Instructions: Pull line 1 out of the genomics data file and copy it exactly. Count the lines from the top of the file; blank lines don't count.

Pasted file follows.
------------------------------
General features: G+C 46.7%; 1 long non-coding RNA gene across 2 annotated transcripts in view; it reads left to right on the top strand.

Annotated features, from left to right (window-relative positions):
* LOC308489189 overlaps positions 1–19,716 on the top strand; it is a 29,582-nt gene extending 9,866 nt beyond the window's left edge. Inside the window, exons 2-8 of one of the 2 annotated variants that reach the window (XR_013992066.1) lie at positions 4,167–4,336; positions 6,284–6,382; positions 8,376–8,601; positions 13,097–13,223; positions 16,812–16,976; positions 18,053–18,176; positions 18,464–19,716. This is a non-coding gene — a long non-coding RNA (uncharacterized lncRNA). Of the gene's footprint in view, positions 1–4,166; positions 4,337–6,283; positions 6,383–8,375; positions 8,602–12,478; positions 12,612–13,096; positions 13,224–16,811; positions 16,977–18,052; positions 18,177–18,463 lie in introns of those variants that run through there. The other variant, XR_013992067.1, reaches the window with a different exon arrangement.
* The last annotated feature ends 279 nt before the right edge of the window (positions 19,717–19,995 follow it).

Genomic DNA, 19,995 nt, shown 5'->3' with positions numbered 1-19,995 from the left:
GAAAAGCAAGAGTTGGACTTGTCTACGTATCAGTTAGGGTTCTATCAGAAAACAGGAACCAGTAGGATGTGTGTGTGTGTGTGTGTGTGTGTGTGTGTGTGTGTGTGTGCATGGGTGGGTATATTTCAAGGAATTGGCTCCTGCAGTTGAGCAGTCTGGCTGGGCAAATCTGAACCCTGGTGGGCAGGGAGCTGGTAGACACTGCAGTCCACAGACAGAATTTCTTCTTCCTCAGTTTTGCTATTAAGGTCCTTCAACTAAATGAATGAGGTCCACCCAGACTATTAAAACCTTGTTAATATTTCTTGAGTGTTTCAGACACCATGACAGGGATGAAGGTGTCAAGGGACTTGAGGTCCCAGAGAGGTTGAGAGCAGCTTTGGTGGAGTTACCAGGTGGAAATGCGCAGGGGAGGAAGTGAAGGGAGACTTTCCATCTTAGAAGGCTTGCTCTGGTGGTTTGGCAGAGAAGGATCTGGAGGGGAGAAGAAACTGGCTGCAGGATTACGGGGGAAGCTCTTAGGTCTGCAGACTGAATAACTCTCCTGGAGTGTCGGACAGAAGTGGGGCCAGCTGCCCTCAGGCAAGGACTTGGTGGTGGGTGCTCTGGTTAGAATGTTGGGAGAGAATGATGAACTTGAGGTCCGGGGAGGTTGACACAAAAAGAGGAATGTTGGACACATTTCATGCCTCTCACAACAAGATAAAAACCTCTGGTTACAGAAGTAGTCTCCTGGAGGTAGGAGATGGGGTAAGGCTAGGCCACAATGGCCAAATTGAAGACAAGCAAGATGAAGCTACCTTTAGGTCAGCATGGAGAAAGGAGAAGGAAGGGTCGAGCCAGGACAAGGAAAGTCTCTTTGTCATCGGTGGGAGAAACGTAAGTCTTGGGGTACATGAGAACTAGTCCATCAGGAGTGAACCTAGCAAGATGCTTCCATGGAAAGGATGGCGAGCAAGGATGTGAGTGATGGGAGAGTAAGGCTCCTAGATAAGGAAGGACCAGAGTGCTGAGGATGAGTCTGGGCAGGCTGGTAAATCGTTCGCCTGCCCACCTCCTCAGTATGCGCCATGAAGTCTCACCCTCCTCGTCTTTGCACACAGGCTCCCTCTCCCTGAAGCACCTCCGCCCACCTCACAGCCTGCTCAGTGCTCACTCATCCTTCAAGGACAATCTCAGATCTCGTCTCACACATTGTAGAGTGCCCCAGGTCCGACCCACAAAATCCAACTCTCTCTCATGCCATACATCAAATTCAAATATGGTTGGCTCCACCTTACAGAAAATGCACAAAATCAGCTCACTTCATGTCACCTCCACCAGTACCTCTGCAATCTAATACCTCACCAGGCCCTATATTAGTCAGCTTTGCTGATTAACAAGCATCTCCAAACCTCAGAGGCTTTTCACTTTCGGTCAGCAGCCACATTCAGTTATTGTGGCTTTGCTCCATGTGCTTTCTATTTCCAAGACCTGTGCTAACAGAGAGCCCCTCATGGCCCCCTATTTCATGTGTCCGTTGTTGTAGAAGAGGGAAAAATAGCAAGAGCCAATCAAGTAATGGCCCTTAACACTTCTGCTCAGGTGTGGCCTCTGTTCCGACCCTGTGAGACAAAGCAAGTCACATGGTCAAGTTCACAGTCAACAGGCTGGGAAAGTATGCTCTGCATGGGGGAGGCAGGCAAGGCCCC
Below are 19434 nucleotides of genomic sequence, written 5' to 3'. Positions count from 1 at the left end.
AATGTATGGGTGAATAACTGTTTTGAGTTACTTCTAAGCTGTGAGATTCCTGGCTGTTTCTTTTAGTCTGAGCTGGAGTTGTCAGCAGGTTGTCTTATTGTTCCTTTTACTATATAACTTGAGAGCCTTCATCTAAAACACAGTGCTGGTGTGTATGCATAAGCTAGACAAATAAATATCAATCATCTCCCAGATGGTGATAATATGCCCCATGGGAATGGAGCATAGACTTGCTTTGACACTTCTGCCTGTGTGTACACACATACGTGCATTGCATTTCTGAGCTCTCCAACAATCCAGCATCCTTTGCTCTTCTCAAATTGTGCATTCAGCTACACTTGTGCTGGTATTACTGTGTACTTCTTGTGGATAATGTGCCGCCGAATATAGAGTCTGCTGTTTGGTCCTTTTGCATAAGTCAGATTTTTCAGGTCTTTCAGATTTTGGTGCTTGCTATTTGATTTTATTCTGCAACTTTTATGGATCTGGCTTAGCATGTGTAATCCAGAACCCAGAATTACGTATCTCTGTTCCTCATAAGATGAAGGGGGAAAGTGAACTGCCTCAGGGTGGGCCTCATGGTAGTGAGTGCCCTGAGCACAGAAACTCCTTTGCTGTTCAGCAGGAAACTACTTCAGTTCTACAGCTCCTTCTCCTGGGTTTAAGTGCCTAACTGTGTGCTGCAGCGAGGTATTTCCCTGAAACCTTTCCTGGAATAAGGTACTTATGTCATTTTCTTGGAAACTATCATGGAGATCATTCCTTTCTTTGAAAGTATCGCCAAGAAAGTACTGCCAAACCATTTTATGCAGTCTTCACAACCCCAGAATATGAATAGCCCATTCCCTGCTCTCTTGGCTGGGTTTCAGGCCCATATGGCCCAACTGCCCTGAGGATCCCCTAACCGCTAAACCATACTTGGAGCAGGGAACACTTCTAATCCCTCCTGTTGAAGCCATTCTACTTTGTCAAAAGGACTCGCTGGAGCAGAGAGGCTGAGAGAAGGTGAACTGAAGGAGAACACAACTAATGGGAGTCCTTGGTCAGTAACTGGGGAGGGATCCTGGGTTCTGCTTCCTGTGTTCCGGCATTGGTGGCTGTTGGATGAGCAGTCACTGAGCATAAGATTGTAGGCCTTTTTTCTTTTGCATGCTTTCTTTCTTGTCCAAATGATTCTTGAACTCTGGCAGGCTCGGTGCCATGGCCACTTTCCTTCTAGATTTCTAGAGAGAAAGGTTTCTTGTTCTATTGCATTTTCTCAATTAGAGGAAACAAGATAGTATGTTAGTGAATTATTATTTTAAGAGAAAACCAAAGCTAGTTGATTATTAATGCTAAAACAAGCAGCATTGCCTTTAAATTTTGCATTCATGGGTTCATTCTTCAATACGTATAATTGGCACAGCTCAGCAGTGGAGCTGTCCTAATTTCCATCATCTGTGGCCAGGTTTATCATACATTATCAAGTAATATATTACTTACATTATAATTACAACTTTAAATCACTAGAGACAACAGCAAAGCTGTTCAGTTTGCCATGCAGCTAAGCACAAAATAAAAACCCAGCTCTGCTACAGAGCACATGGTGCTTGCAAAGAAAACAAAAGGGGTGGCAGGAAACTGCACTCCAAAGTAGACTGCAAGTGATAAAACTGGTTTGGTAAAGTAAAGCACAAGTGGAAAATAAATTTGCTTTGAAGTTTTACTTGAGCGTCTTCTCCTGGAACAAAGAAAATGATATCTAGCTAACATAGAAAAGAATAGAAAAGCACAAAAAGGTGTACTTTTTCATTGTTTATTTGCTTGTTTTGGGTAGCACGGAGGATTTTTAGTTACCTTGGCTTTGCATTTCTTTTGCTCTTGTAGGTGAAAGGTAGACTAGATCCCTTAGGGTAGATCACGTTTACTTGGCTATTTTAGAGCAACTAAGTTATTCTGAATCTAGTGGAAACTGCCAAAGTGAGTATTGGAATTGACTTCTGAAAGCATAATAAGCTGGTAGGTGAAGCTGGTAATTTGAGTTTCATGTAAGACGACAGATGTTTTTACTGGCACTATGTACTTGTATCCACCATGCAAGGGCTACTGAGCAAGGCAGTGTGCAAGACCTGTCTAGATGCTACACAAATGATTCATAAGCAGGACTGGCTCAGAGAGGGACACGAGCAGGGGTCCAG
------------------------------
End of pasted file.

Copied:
General features: G+C 46.7%; 1 long non-coding RNA gene across 2 annotated transcripts in view; it reads left to right on the top strand.